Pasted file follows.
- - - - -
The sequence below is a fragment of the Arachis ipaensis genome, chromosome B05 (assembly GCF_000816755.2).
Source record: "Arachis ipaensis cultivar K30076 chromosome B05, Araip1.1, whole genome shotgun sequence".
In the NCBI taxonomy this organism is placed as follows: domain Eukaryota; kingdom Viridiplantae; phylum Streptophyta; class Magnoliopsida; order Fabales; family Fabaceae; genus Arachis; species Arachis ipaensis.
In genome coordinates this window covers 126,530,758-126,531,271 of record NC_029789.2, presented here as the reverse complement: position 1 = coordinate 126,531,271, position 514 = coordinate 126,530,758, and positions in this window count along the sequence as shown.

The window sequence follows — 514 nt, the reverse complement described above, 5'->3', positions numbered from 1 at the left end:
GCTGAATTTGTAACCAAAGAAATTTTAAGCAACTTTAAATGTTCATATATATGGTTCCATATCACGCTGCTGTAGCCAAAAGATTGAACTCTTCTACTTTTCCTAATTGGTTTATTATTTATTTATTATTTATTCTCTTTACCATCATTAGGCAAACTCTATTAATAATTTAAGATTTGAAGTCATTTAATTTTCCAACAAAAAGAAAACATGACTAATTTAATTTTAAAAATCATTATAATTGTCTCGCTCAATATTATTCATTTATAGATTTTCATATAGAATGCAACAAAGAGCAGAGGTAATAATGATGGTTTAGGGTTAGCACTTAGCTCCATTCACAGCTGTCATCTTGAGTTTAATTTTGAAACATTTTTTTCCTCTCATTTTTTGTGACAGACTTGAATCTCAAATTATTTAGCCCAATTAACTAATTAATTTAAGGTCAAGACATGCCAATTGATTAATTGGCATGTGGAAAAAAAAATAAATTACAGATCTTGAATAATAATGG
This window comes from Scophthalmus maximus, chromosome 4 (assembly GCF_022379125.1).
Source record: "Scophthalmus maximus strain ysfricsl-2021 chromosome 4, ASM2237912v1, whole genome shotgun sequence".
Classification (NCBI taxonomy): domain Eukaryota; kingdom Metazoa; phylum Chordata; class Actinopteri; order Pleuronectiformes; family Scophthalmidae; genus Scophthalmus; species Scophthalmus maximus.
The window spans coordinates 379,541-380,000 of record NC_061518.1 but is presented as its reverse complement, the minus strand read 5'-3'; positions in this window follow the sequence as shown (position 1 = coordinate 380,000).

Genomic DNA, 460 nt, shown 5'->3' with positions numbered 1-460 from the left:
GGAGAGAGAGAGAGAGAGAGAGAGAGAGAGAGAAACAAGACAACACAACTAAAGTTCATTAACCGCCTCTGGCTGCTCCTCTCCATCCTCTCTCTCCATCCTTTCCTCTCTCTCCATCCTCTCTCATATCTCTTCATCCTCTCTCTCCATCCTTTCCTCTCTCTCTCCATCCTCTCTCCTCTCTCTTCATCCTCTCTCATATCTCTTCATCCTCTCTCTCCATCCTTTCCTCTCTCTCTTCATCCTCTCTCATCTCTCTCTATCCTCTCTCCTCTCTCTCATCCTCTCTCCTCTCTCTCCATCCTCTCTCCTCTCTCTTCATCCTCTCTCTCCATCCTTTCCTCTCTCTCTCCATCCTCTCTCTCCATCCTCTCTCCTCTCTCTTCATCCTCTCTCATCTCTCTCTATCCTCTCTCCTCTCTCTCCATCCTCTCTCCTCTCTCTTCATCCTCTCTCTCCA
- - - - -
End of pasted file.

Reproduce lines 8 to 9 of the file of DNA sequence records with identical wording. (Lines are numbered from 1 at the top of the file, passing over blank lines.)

Source record: "Scophthalmus maximus strain ysfricsl-2021 chromosome 4, ASM2237912v1, whole genome shotgun sequence".
Classification (NCBI taxonomy): domain Eukaryota; kingdom Metazoa; phylum Chordata; class Actinopteri; order Pleuronectiformes; family Scophthalmidae; genus Scophthalmus; species Scophthalmus maximus.